Just in time for St. Valentine this year, I’ve been rewatching Toradora with my teen siblings and have found that my appreciation of it has only grown. I like its summer night skies and its dark winter, its bittersweet songs, the red or golden evenings at the school or near the river. The brilliant, casual way it tells important things through small details (Ryuji Takasu’s passing comments about his father in the very first episode are crucial to his character, for example). The way it manages to be both a clever, almost absurdist character comedy and an intimate drama that goes deep into the problems, passions and insecurities of its teen cast. The steadfast commitment to show something genuine in all its messy hope. The way it refuses to play it easy and chooses a path a standard romcom wouldn’t dare to. But most of all, I like the code. Because, at heart, I think Toradora is a story about heroes—messy, flawed, hurt, confused heroes.
“There is something in this world which no one has ever seen,” the series begins. “It is soft and sweet. If it is spotted, I’m sure everyone will want to have it, which is why no one has ever seen it. For this world has hidden it quite well, so that it is difficult to obtain. But there will come a day when it is discovered by somebody, and only those who should obtain it will be able to find it. That is all.” There is remarkable depth in this description of love. Genesis tells us how, immediately after the Fall, man and woman realized that they were naked and vulnerable, and resorted to clothes made of leaves, hiding from God, who is Love, and from each other. Later, He himself gave them better clothes, as they had to go to the outside world—towards exile.
Even since then, sin threatens love, and shame prevents intimacy; even as we thirst for love and communion, we need clothes and armors (bokkens, bats, charges in the high school council, homely duties, professional facades) to survive, work, build, and sustain our identities and relationships. They are there to defend us, but they may become obstacles. If we don´t love justly, properly, and truthfully with real openness, as God has written in our hearts, we will only be deceiving ourselves, and we will see it all fall apart. Even if we do it justly, we may see it fall apart anyway. We hurt others and we are hurt. We throw our pearls to pigs and they trample then under their feet, or maybe our feelings do not manage to come across. We may feel the piercing pain only those who have experienced it know, that overwhelming feeling that it wasn’t worth it after all, and we know that beforehand, just as Kushieda, Kitamura, Aisaka, Kawashima and Takasu do.
Both in Toradora and in this fallen world, the path towards that hidden treasure—romantic love, but friendship, too, and family love, love of a community, and even charity to enemies and near-strangers, without forgetting the love of God Himself—has become confusing and difficult, full of riddles and thorns, both on the giving and in the receiving ends. The show has something interesting to say about that kind of love (it turns out that our female protagonist, though not a believer, retained something important from her Catholic school, says that Christmas episode we comment about almost every year), and also about their crossroads, illusions, and misgivings. This is the “pure parade” of feelings the first opening describes: The calling and the thirst propel you onwards, the fear of sin and hurt propel you backwards, and there you are, trying to make sense of it all.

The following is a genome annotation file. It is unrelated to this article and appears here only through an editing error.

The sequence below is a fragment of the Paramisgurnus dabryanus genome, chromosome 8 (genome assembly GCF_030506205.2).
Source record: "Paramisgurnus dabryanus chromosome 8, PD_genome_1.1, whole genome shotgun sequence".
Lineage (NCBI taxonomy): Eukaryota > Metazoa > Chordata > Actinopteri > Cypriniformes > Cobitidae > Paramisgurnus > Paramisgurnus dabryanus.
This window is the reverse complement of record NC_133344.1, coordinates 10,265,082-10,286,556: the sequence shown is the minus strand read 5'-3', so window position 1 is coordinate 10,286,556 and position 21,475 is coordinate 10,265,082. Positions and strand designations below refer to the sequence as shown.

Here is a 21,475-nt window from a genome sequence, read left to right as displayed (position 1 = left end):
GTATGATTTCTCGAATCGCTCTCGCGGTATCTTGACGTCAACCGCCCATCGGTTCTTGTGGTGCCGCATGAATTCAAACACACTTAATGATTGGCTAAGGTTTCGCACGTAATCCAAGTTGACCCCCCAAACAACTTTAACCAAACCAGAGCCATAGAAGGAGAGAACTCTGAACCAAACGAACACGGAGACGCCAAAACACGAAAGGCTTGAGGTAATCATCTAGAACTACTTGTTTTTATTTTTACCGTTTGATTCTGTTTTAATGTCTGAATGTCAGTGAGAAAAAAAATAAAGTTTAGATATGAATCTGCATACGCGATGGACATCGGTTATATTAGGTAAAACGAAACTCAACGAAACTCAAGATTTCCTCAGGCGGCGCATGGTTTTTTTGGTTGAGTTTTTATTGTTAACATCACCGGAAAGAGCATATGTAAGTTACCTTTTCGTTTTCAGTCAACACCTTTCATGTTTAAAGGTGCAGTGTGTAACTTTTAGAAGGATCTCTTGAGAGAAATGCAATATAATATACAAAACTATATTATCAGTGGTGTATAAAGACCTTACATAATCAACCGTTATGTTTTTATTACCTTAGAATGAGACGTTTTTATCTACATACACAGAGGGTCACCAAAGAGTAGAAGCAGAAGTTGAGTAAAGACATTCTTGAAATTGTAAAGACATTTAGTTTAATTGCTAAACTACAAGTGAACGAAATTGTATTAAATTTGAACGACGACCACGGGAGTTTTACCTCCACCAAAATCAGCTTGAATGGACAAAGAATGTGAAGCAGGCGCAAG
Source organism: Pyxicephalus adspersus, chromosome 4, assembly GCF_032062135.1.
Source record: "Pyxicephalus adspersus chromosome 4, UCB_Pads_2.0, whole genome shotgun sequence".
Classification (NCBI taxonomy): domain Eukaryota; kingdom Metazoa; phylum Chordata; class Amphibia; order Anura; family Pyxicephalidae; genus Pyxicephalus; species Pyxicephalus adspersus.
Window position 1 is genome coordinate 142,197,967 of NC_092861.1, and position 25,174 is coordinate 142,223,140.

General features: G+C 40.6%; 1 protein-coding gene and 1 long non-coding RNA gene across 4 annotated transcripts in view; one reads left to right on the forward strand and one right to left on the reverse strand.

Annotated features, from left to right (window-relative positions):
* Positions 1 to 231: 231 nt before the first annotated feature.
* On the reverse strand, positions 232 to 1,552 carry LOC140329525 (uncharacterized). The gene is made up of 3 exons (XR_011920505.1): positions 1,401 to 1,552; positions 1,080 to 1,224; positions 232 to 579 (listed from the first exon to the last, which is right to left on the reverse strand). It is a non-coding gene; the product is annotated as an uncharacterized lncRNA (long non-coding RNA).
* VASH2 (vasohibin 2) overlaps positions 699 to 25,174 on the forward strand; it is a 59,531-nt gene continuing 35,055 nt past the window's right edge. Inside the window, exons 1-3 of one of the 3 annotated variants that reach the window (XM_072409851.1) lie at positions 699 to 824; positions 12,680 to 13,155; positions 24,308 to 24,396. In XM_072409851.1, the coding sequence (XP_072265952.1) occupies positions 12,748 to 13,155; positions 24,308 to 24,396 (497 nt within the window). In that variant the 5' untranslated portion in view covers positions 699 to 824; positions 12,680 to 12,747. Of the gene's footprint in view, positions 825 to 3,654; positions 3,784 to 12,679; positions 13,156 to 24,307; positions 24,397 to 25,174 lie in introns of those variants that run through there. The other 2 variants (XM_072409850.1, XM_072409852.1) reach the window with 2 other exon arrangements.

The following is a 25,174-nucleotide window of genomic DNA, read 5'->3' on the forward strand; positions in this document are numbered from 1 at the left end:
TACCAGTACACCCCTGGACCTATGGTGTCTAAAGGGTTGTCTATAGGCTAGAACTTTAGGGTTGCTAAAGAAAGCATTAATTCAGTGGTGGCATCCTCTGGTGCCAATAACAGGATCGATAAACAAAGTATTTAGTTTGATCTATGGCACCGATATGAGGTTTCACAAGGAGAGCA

Arguably, teen years, when you are just discovering who you are, may be the worst in this respect. And thus, I cannot but admire the nobility with which these flawed, complex characters confront this messy world, their bonds with each other, the changes, the fury, the attraction, the solitude, the deep sadness: the enthusiasm, generosity, eccentric kindness and true commitment of Kitamura; the extent of the caring nature of Takasu, who gives stability and provides for the needs of those around him, while fighting against insecurity; The harsh, mature kindness of Ami Kawashima; Taiga´s messy courage, her sincerity and her sincere repentance; and, most of all, the way Minori Kushieda sees the world and her role in it. Among other things, this rewatch gave me the opportunity to calmly consider how things were from her point of view (just as Twwk did some years ago with that of Ami Kawashima).
As the opening lines suggest, God reveals us that there is a path, “one day”: Our encounters are not outside His Providence. There is a path. A wrong bag is chosen by accident, and so it begins. Spoilers from here.
Minori Kushieda does not believe in the invisible—ghosts specifically—but keeps searching for them. She does not believe those who tell her they have seen one, but she likes to speak about them, to hear spooky stories, to visit haunted places, sounding like a hopeful way out of the classic chuunibyou dilemma. Her attitude towards romantic love, as she calmly explains to a friend she has come to trust, is quite similar. Her parents were absent quite often, and she has always taken care of her little brother: She is strong-willed, clever, talented, energetic, determined, and maybe somewhat jealous now that her brother is not little anymore, but a captain in sports aiming for Koshien. She wants to leave a mark, too, and loves challenges, so she fights a good fight with diligence and enthusiasm.